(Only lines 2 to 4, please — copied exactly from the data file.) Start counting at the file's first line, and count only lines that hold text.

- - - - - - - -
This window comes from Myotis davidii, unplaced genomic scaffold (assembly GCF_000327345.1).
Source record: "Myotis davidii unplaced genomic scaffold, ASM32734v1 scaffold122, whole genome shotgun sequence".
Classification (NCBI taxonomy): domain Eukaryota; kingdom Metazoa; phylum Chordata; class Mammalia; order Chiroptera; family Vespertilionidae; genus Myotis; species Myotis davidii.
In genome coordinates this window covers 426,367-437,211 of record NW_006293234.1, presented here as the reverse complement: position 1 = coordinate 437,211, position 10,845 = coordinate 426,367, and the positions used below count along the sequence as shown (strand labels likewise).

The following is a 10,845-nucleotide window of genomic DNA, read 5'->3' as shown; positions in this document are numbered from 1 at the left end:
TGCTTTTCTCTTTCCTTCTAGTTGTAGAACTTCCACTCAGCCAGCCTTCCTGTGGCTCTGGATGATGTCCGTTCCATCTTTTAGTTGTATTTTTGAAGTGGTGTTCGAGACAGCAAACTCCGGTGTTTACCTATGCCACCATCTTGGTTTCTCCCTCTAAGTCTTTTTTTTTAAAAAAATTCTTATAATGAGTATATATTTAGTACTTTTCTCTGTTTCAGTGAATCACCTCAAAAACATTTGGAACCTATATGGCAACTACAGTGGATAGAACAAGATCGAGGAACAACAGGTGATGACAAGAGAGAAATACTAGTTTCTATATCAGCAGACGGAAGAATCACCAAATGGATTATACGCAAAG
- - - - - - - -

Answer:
Source record: "Myotis davidii unplaced genomic scaffold, ASM32734v1 scaffold122, whole genome shotgun sequence".
Classification (NCBI taxonomy): domain Eukaryota; kingdom Metazoa; phylum Chordata; class Mammalia; order Chiroptera; family Vespertilionidae; genus Myotis; species Myotis davidii.
In genome coordinates this window covers 426,367-437,211 of record NW_006293234.1, presented here as the reverse complement: position 1 = coordinate 437,211, position 10,845 = coordinate 426,367, and the positions used below count along the sequence as shown (strand labels likewise).